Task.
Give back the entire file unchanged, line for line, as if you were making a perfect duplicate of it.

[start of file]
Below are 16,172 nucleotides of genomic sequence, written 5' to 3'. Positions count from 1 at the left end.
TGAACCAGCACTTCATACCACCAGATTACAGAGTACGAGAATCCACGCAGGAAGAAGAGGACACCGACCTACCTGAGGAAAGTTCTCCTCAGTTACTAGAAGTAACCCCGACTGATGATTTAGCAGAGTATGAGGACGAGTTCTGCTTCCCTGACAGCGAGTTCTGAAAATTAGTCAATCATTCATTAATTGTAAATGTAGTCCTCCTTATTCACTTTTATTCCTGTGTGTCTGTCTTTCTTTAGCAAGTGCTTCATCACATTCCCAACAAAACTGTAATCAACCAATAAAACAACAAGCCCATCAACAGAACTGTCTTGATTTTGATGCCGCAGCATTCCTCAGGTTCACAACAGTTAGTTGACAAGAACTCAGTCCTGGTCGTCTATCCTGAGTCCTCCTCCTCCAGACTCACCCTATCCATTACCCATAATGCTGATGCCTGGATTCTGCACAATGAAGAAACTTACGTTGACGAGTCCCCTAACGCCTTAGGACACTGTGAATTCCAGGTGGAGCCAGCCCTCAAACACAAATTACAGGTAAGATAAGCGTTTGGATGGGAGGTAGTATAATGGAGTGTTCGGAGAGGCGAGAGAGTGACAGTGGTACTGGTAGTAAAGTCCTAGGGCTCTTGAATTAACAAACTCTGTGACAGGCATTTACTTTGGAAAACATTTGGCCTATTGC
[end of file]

Below are 16,172 nucleotides of genomic sequence, written 5' to 3'. Positions count from 1 at the left end.
TGAACCAGCACTTCATACCACCAGATTACAGAGTACGAGAATCCACGCAGGAAGAAGAGGACACCGACCTACCTGAGGAAAGTTCTCCTCAGTTACTAGAAGTAACCCCGACTGATGATTTAGCAGAGTATGAGGACGAGTTCTGCTTCCCTGACAGCGAGTTCTGAAAATTAGTCAATCATTCATTAATTGTAAATGTAGTCCTCCTTATTCACTTTTATTCCTGTGTGTCTGTCTTTCTTTAGCAAGTGCTTCATCACATTCCCAACAAAACTGTAATCAACCAATAAAACAACAAGCCCATCAACAGAACTGTCTTGATTTTGATGCCGCAGCATTCCTCAGGTTCACAACAGTTAGTTGACAAGAACTCAGTCCTGGTCGTCTATCCTGAGTCCTCCTCCTCCAGACTCACCCTATCCATTACCCATAATGCTGATGCCTGGATTCTGCACAATGAAGAAACTTACGTTGACGAGTCCCCTAACGCCTTAGGACACTGTGAATTCCAGGTGGAGCCAGCCCTCAAACACAAATTACAGGTAAGATAAGCGTTTGGATGGGAGGTAGTATAATGGAGTGTTCGGAGAGGCGAGAGAGTGACAGTGGTACTGGTAGTAAAGTCCTAGGGCTCTTGAATTAACAAACTCTGTGACAGGCATTTACTTTGGAAAACATTTGGCCTATTGC